This computes to only one success in a mind-boggling 8.3 hundred quadrillion, quadrillion attempts (8.3 x 1032). Suppose ‘chance’ uses a machine which removes, records and replaces all the letters randomly at the fantastic speed of one billion per microsecond (one quadrillion per second)! On average the phrase would happen once in 25 billion years. If, as evolutionists would have us believe, the earth has been in existence for approximately 15 billion years, then nature could not even have created even this simple sentence, much less any protein, even at this phenomenal rate of experimentation.
The information on the discs and squares in the examples above represent the genetic information in DNA. DNA is the storehouse of genetics that establishes each organism's physical characteristics. It wasn't until 2001 that the Human Genome Project and Celera Genomics jointly presented the true nature and complexity of the digital code inherent in DNA. We now know that the DNA molecule is comprised of chemical bases arranged in approximately 3 billion precise sequences.
Even the DNA molecule for the single-celled bacterium, E. coli, contains enough information to fill an entire set of Encyclopedia Britannica. It would take nature 25 billion years to create the correct sequence of 27 letters. Clearly, it could not have correctly sequenced 3 billion chemicals to make even the simplest life form. So if nature couldn’t create life, Who did? Sixth Argument:
Time & Equilibrium
There is one other hurdle that must be successfully cleared if the evolutionist’s scenario on the origin of life is to have credibility. This is the problem of chemical equilibrium. In any broth or solution, there is the tendency for the materials to become evenly distributed with time. This tendency is called the development of equilibrium.
For example, if a drop of red dye is put into a container of water the dye particles gradually disperse throughout the solution until the entire solution turns a dilute red color. The larger the volume of the solvent (i.e., the water in the dye example), the more dilute will be the solution once the dye particles have become evenly distributed. This dilutional effect is irreversibly tied to time. As time advances, the dye particles become evenly distributed until the solution reaches a state of chemical equilibrium.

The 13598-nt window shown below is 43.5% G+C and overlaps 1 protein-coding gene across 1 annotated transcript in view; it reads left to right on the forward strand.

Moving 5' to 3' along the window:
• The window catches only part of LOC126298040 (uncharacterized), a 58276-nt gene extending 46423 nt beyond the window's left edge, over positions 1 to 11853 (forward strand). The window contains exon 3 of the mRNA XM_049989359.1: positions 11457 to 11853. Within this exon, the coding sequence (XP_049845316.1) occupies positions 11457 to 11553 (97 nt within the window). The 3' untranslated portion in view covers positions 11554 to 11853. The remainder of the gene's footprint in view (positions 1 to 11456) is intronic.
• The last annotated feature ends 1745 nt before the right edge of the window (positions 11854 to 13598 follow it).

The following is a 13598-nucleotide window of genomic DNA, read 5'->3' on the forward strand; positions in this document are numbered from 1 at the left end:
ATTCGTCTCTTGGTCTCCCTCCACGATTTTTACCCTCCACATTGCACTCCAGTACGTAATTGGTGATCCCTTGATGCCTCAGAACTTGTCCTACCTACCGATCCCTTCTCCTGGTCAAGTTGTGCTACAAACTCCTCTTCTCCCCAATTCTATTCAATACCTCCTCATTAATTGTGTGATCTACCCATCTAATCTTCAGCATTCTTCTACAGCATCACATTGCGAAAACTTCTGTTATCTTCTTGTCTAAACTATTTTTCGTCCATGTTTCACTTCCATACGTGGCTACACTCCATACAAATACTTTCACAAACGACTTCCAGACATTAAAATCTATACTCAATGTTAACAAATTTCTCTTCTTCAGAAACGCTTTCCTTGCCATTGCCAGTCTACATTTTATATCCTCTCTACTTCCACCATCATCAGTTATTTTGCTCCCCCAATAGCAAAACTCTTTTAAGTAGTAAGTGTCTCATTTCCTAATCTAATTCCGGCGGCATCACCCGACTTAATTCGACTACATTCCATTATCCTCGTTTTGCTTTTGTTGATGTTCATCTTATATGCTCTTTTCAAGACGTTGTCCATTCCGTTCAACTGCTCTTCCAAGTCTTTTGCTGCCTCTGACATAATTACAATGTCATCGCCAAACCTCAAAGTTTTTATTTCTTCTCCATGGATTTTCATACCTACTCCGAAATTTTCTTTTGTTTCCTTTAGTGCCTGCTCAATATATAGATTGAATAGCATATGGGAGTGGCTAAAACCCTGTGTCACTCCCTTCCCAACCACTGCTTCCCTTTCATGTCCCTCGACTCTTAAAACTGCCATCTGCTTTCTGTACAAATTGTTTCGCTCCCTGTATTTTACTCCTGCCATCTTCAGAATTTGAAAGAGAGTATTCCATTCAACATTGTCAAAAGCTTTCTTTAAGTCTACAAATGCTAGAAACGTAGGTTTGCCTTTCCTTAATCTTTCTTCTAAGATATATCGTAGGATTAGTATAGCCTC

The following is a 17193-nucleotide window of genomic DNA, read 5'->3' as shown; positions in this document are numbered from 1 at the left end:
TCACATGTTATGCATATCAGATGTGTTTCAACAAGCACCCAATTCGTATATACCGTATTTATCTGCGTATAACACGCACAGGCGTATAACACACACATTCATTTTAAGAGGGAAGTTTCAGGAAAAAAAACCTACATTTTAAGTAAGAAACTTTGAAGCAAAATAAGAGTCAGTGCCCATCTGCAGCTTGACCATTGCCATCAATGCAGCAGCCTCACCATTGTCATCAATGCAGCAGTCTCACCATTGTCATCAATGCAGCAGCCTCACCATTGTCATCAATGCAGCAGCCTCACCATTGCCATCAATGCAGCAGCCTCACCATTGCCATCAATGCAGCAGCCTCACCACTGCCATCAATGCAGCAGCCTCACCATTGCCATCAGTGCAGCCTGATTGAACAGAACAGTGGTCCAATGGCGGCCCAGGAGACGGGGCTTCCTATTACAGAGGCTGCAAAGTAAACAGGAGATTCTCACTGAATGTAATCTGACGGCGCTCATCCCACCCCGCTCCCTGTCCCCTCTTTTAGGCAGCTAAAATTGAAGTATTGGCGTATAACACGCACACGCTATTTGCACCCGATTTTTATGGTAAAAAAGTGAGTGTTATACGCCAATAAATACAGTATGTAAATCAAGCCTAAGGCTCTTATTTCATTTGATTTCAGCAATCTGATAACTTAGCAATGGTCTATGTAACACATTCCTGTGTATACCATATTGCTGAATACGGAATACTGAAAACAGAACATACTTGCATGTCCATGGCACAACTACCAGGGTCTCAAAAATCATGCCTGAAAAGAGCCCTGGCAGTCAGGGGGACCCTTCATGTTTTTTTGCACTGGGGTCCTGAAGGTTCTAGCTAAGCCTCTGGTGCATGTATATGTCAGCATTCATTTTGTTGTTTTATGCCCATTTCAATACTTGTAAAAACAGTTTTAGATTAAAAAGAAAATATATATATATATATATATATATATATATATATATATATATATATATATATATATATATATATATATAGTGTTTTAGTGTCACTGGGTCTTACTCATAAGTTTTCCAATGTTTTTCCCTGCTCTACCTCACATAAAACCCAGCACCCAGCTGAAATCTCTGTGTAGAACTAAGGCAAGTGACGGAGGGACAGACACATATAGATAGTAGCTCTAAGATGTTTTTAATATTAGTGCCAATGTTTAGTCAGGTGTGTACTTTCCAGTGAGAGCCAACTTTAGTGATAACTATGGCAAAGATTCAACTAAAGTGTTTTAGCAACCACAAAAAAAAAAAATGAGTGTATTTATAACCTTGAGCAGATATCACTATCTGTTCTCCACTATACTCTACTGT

Again the chemical reactions leading to the formation of DNA and proteins are reversible. This means that the building blocks of DNA and proteins are broken off of the chain just as easily as they are added. Consequently, the building blocks of life, if they survived the effects of oxygen and UV radiation, would constantly be combining and coming apart in the primordial soup. This combining and coming apart of chemical building blocks proceeds until a state of equilibrium is reached. In the case of amino acids and nucleotides, the building blocks of DNA and proteins will be predominantly unbounded when the solution is at equilibrium.
Since the natural tendency for the building blocks of life is to disperse and remain un-bonded, the question evolutionists must answer is how did the building blocks of life become bonded and stay bonded in a primordial soup which is steadily progressing towards equilibrium? When confronted with the problem of equilibrium, most evolutionists will appeal to the magic ingredient of time. Nobel Laureate George Wald attempted to explain: "Time is in fact the hero of the plot. Given so much time the impossible becomes possible, the possible probable, and the probable virtually certain. One has only to wait: Time itself performs the miracles."
Dr. Harold Blum, who is an evolutionist himself, points out that Wald’s faith
in the miraculous ingredient of time is mere wishful thinking. Prolonged time periods, he asserts, actually worsen the dilemma: "I think if I were rewriting this chapter [on the origin of life] completely, I should want to change the emphasis somewhat. I should want to play down still more the importance of the great amount of time available for highly improbable events to occur. One may take the view that the greater the time elapsed the greater should be the approach to equilibrium, the most probable state, and it seems that this ought to take precedence in our thinking over the idea that time provides the possibility for the occurrence of the highly improbable."
According to Dr. Blum, the magic bullet of time does not increase the likelihood that chains of DNA or proteins will form by chance chemistry. In fact, increasing the time factor actually ensures that any primordial soup would consist of predominantly unbonded amino acids and nucleotides!
See http://www.truenews.org/Creation_vs_Evo ... _life.html